Friday, June 26, 2009

Going Up in the Spirit to the Sky: or, Really, Sky Saxon's UP There, I Seed Him!

(1946 - June 25, 2009)

by Don K. Barbecue

I'm old enough to remember toolin' aROWLnd and aROWLnd in my pop's car listening to the radio blast "Pushin' Too Hard" when it was new and and Sky and his band became overnight Saxon symbols. This was, more or Les Paul, about the time when even Dylan, the oily Stones and Ray Davies still had a few toppa the pop charts hits bombasting the charts before they'd perhaps worked all the roof risin' Kinks out. Wasn’t all that far from a time when Van Morrison, who sounded enough like Jagger that I remember friends and relatives Who couldn't tell one from the other, was competing, drums a'beating behind him, against ‘em while with Them.

You have to realize, wayback when… then… the car radio was indeed a magical Merlin's Music Box, capable of cranking out all kinds of diversitudely tunes. Top 40 featured all kinds of pop in the post-Beatles '60's: rock called pop, Sinatra, Johnny Cash, Roger Miller, Motown, Muscle Shoals, Beach Boys, Bobbie Gentry, an Alka Seltzer commerical that ev'ry time I heard it I reached so fast to crank it up it’s a miracle I didn't get the old man's car T-Boned. There was Johnny Rivers doing a British t.v. spy theme song, the song an understanding lyrics challenged friend of mine insisted was “Secret Asian Man.” There were songs by The Ventures, Bobby Fuller fighting the law and the law # 1, English chicklets prone to lying in wait in some dusty spring field to white collar some son of a preacher man. All of which sinspired a to morph in the 70’s Ramones, raw moan style of thinking out there in teen-age wasteland, one that made any kid in the middle of nowhere pick up a guitar and PLAY. You can friggin’ bet ev’ry kid so inclined was thinking "I can do better than THAT." So, competing amongst all these fellers and femettes previously mentioned a’ merrily rushin', there were tons of what we now know as garage bands, what which spawned and spermed punk somewhat layed her. I mean, those days what could a poor boy do except join a band to get the hot chick from study hall to, ahem, lecher come Up In Her Woo, I SAID Room?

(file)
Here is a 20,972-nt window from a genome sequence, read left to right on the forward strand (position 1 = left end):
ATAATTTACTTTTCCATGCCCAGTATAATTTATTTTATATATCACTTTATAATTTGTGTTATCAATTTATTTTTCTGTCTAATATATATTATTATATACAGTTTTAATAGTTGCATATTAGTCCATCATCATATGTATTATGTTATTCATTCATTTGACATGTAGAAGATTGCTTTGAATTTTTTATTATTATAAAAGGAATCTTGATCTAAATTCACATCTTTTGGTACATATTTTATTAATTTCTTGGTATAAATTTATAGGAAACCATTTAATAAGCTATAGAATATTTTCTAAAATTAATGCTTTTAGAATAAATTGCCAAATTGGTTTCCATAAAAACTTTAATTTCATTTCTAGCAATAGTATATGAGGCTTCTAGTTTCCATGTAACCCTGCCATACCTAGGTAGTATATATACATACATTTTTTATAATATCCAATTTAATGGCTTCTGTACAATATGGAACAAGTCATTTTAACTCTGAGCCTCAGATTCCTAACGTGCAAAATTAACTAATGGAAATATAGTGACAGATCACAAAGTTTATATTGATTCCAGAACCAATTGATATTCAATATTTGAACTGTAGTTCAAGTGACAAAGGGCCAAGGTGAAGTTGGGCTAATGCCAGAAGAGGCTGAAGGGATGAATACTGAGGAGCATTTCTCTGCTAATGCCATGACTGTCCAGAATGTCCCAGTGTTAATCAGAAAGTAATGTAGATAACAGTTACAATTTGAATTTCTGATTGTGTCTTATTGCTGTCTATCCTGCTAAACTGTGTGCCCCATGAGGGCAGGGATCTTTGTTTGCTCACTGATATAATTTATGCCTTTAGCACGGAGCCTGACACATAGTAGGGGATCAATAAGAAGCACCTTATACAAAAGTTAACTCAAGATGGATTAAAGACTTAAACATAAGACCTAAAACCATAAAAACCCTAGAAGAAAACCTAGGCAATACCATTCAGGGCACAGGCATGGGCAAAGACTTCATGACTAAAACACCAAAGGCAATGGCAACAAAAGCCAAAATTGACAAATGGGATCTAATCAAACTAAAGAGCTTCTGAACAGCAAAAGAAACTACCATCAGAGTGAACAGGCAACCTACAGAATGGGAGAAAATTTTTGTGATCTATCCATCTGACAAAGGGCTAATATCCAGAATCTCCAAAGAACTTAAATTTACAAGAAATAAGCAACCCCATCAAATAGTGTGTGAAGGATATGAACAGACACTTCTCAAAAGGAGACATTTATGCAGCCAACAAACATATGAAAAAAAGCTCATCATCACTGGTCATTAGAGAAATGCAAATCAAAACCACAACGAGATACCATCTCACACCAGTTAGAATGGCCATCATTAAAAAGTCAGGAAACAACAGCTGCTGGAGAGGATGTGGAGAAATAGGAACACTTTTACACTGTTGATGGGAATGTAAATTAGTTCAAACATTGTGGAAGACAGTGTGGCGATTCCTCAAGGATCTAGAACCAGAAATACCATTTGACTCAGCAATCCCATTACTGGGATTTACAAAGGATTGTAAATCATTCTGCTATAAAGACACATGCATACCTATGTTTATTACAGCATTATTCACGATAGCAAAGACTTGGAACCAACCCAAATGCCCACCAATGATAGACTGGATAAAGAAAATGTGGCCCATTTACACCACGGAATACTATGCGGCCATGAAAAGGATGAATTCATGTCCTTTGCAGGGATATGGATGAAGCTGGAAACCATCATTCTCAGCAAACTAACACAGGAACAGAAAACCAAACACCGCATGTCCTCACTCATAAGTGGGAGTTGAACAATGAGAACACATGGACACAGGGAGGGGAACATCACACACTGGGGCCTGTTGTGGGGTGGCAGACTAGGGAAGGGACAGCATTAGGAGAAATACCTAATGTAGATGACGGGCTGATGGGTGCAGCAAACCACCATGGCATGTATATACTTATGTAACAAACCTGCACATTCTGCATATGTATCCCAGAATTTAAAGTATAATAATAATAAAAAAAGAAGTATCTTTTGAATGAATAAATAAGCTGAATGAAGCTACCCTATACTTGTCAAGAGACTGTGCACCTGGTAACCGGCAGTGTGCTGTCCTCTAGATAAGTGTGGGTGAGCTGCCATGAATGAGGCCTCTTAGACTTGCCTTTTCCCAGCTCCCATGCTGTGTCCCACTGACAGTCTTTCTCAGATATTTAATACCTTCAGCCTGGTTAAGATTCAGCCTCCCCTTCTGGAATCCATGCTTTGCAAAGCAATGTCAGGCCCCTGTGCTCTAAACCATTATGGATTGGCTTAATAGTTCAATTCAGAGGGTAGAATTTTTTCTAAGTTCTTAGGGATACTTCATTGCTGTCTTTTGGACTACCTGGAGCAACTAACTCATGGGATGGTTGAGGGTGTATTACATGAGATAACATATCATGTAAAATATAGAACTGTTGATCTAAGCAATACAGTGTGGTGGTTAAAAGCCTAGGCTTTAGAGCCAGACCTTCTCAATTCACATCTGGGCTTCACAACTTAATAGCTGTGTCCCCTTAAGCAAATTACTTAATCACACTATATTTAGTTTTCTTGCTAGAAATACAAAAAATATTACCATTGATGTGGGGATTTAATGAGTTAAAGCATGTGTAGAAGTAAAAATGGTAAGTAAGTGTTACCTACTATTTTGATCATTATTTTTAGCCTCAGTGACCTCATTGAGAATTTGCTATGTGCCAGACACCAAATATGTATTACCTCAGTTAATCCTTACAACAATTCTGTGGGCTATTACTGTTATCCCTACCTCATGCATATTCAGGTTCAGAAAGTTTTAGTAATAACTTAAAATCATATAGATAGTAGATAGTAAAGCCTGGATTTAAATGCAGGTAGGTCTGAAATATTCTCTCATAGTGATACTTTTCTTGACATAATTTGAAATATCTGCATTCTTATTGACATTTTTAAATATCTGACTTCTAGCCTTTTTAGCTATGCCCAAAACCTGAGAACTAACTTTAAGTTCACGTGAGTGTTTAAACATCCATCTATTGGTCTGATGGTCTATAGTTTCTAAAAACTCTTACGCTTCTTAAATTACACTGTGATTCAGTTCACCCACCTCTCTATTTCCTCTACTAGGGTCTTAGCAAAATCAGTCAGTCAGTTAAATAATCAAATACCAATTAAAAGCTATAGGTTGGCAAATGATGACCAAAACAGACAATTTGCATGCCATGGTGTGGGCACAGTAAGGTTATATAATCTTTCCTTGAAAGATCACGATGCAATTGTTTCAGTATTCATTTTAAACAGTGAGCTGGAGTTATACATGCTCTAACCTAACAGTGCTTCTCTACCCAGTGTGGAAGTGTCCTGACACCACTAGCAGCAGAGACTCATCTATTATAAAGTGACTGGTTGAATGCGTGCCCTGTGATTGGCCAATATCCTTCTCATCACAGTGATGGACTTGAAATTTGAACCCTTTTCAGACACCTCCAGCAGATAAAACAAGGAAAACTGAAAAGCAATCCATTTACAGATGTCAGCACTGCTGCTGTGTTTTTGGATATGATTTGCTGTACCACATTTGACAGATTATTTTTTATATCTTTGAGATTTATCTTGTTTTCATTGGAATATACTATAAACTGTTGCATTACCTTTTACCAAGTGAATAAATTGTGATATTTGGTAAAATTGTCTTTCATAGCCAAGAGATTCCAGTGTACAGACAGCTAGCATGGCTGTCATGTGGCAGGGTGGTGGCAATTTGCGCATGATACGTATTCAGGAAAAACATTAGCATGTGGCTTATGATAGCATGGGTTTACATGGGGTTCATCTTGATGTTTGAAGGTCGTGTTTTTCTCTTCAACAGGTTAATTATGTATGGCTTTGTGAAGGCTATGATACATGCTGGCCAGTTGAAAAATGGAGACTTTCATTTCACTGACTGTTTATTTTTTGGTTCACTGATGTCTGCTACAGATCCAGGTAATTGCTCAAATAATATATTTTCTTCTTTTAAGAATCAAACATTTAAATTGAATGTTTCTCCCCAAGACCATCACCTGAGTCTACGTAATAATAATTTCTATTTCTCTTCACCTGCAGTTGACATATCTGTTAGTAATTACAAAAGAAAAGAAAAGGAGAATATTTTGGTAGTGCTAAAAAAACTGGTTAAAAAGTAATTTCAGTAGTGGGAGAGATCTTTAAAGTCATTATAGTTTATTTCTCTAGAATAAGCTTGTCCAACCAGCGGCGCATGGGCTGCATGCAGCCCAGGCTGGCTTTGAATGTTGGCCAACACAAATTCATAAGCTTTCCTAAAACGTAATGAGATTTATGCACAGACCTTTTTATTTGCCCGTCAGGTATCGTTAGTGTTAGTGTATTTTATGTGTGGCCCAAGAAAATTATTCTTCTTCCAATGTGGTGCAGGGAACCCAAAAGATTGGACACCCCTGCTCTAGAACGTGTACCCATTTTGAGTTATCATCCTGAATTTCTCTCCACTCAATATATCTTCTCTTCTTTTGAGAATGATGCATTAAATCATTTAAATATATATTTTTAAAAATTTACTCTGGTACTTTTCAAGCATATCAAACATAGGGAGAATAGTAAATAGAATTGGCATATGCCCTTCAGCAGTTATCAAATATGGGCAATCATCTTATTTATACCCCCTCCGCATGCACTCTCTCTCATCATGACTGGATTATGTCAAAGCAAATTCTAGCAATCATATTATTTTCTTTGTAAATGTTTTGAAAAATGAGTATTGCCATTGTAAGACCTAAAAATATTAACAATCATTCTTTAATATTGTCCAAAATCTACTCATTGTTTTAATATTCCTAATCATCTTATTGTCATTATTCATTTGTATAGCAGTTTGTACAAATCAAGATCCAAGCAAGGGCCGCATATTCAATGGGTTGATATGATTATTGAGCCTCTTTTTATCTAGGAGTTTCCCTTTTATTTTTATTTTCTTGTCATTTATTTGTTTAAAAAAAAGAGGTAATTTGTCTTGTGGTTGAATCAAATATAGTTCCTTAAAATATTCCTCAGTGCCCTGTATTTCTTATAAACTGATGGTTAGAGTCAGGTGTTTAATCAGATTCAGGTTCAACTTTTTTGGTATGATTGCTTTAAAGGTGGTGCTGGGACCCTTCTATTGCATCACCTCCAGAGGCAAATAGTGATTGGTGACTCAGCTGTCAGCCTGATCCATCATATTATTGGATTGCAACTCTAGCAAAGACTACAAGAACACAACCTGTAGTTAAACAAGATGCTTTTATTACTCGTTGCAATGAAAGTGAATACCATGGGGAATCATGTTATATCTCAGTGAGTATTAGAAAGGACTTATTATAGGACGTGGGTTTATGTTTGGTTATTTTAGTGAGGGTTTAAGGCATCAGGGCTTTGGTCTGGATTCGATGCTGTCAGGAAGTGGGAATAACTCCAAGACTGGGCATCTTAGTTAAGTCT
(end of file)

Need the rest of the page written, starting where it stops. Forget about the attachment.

Thing is, mentioning to the right gal that one’a Sky’s songs just might play on yer car radio that night just might get YOU not driving aROWLnd as usual by yer lonesome, but rather cruising with some lick, I mean, like minded gal whose folks’ car didn’t have a radio. Where up on you could, purr laps, get what we used to call “lucky,” as teen pleas were appeased and pleased to the light of the dashboard, while the moon hit the thighs like a big piece'a … pie.

And, trust me as I rust on about this, there wasn't much off with her top 40 D's material on the radio bed her than Sky's to make yer best gal feel such behavior was, soddenly, alright, all tight and maybe not all night but home by 11:00, at lust. The Sky-ster’s stuff was, howl to lay, one potent aural aphrodisiac. As in when, with the help of a little "Pushin' Too Hard," one’s first loves didn’t, soddenly, feel too Seedy. So, thanks, Sky now up in the sky, for lending me a hi-fidelity hand those starlit nights with certain cherished in memory Pennsylvania coal town lasses, when without ya I couldn’t seem to make them anything but “Eee-yew!” mined.

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